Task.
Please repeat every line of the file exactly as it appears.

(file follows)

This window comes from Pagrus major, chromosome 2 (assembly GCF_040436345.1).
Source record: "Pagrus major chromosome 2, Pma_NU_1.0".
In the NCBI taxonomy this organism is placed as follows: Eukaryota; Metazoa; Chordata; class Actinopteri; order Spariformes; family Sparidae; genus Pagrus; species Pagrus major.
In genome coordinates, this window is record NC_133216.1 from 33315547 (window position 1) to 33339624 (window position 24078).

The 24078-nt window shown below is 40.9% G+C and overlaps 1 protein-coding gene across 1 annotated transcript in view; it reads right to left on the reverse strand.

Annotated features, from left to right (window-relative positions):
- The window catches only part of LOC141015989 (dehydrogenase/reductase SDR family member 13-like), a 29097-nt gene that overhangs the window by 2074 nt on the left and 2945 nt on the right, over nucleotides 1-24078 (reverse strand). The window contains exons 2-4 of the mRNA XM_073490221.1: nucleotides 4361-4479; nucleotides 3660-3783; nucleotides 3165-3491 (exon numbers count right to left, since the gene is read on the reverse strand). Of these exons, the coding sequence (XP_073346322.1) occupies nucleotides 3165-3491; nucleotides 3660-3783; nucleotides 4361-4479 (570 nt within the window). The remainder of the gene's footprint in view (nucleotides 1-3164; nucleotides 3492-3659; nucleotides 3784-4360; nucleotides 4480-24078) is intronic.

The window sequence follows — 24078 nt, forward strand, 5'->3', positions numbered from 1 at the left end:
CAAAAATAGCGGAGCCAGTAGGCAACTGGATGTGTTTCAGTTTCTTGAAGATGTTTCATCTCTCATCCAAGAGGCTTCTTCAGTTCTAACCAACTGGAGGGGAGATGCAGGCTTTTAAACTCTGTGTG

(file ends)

This window comes from Pagrus major, chromosome 2 (assembly GCF_040436345.1).
Source record: "Pagrus major chromosome 2, Pma_NU_1.0".
In the NCBI taxonomy this organism is placed as follows: Eukaryota; Metazoa; Chordata; class Actinopteri; order Spariformes; family Sparidae; genus Pagrus; species Pagrus major.
In genome coordinates, this window is record NC_133216.1 from 33315547 (window position 1) to 33339624 (window position 24078).

The 24078-nt window shown below is 40.9% G+C and overlaps 1 protein-coding gene across 1 annotated transcript in view; it reads right to left on the reverse strand.

Annotated features, from left to right (window-relative positions):
- The window catches only part of LOC141015989 (dehydrogenase/reductase SDR family member 13-like), a 29097-nt gene that overhangs the window by 2074 nt on the left and 2945 nt on the right, over nucleotides 1-24078 (reverse strand). The window contains exons 2-4 of the mRNA XM_073490221.1: nucleotides 4361-4479; nucleotides 3660-3783; nucleotides 3165-3491 (exon numbers count right to left, since the gene is read on the reverse strand). Of these exons, the coding sequence (XP_073346322.1) occupies nucleotides 3165-3491; nucleotides 3660-3783; nucleotides 4361-4479 (570 nt within the window). The remainder of the gene's footprint in view (nucleotides 1-3164; nucleotides 3492-3659; nucleotides 3784-4360; nucleotides 4480-24078) is intronic.

The window sequence follows — 24078 nt, forward strand, 5'->3', positions numbered from 1 at the left end:
CAAAAATAGCGGAGCCAGTAGGCAACTGGATGTGTTTCAGTTTCTTGAAGATGTTTCATCTCTCATCCAAGAGGCTTCTTCAGTTCTAACCAACTGGAGGGGAGATGCAGGCTTTTAAACTCTGTGTG